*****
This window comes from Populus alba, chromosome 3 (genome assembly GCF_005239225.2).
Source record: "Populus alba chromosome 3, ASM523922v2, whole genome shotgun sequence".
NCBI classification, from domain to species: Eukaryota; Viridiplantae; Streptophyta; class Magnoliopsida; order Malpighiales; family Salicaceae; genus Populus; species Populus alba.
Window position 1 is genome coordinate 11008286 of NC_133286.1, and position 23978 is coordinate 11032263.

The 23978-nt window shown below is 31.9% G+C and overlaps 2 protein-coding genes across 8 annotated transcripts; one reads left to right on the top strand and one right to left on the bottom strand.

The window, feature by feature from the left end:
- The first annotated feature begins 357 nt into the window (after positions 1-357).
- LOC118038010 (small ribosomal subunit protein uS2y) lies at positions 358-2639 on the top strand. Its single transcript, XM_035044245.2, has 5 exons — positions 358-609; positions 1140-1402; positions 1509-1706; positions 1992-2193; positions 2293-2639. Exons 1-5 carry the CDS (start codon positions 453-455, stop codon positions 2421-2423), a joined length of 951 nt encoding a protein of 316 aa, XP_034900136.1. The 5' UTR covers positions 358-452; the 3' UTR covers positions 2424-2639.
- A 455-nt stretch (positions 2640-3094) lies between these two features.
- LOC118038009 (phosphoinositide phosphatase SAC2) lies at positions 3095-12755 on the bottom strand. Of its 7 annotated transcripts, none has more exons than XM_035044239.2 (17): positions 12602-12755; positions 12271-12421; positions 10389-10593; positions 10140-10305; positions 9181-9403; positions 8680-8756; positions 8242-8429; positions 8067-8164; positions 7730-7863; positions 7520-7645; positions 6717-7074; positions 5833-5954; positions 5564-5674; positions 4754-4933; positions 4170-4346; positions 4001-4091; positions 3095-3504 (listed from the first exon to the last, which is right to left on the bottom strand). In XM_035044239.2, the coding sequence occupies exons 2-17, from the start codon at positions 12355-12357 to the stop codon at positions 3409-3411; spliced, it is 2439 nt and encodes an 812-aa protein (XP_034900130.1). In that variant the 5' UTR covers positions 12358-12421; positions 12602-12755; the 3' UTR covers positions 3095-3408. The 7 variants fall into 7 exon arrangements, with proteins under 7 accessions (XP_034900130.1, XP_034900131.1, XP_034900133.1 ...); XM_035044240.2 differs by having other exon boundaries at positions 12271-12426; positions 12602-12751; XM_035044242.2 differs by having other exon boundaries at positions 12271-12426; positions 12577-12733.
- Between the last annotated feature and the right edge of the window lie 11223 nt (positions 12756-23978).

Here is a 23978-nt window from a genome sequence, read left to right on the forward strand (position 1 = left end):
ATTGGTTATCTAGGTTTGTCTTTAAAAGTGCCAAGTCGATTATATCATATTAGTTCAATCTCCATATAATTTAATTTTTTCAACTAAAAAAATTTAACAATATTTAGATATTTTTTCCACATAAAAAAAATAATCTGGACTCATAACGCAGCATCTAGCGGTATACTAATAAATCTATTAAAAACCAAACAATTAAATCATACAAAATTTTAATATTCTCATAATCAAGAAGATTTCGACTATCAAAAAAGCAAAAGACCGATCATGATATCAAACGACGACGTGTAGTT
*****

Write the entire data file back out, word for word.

This window comes from Populus alba, chromosome 3 (genome assembly GCF_005239225.2).
Source record: "Populus alba chromosome 3, ASM523922v2, whole genome shotgun sequence".
NCBI classification, from domain to species: Eukaryota; Viridiplantae; Streptophyta; class Magnoliopsida; order Malpighiales; family Salicaceae; genus Populus; species Populus alba.
Window position 1 is genome coordinate 11008286 of NC_133286.1, and position 23978 is coordinate 11032263.

The 23978-nt window shown below is 31.9% G+C and overlaps 2 protein-coding genes across 8 annotated transcripts; one reads left to right on the top strand and one right to left on the bottom strand.

The window, feature by feature from the left end:
- The first annotated feature begins 357 nt into the window (after positions 1-357).
- LOC118038010 (small ribosomal subunit protein uS2y) lies at positions 358-2639 on the top strand. Its single transcript, XM_035044245.2, has 5 exons — positions 358-609; positions 1140-1402; positions 1509-1706; positions 1992-2193; positions 2293-2639. Exons 1-5 carry the CDS (start codon positions 453-455, stop codon positions 2421-2423), a joined length of 951 nt encoding a protein of 316 aa, XP_034900136.1. The 5' UTR covers positions 358-452; the 3' UTR covers positions 2424-2639.
- A 455-nt stretch (positions 2640-3094) lies between these two features.
- LOC118038009 (phosphoinositide phosphatase SAC2) lies at positions 3095-12755 on the bottom strand. Of its 7 annotated transcripts, none has more exons than XM_035044239.2 (17): positions 12602-12755; positions 12271-12421; positions 10389-10593; positions 10140-10305; positions 9181-9403; positions 8680-8756; positions 8242-8429; positions 8067-8164; positions 7730-7863; positions 7520-7645; positions 6717-7074; positions 5833-5954; positions 5564-5674; positions 4754-4933; positions 4170-4346; positions 4001-4091; positions 3095-3504 (listed from the first exon to the last, which is right to left on the bottom strand). In XM_035044239.2, the coding sequence occupies exons 2-17, from the start codon at positions 12355-12357 to the stop codon at positions 3409-3411; spliced, it is 2439 nt and encodes an 812-aa protein (XP_034900130.1). In that variant the 5' UTR covers positions 12358-12421; positions 12602-12755; the 3' UTR covers positions 3095-3408. The 7 variants fall into 7 exon arrangements, with proteins under 7 accessions (XP_034900130.1, XP_034900131.1, XP_034900133.1 ...); XM_035044240.2 differs by having other exon boundaries at positions 12271-12426; positions 12602-12751; XM_035044242.2 differs by having other exon boundaries at positions 12271-12426; positions 12577-12733.
- Between the last annotated feature and the right edge of the window lie 11223 nt (positions 12756-23978).

Here is a 23978-nt window from a genome sequence, read left to right on the forward strand (position 1 = left end):
ATTGGTTATCTAGGTTTGTCTTTAAAAGTGCCAAGTCGATTATATCATATTAGTTCAATCTCCATATAATTTAATTTTTTCAACTAAAAAAATTTAACAATATTTAGATATTTTTTCCACATAAAAAAAATAATCTGGACTCATAACGCAGCATCTAGCGGTATACTAATAAATCTATTAAAAACCAAACAATTAAATCATACAAAATTTTAATATTCTCATAATCAAGAAGATTTCGACTATCAAAAAAGCAAAAGACCGATCATGATATCAAACGACGACGTGTAGTT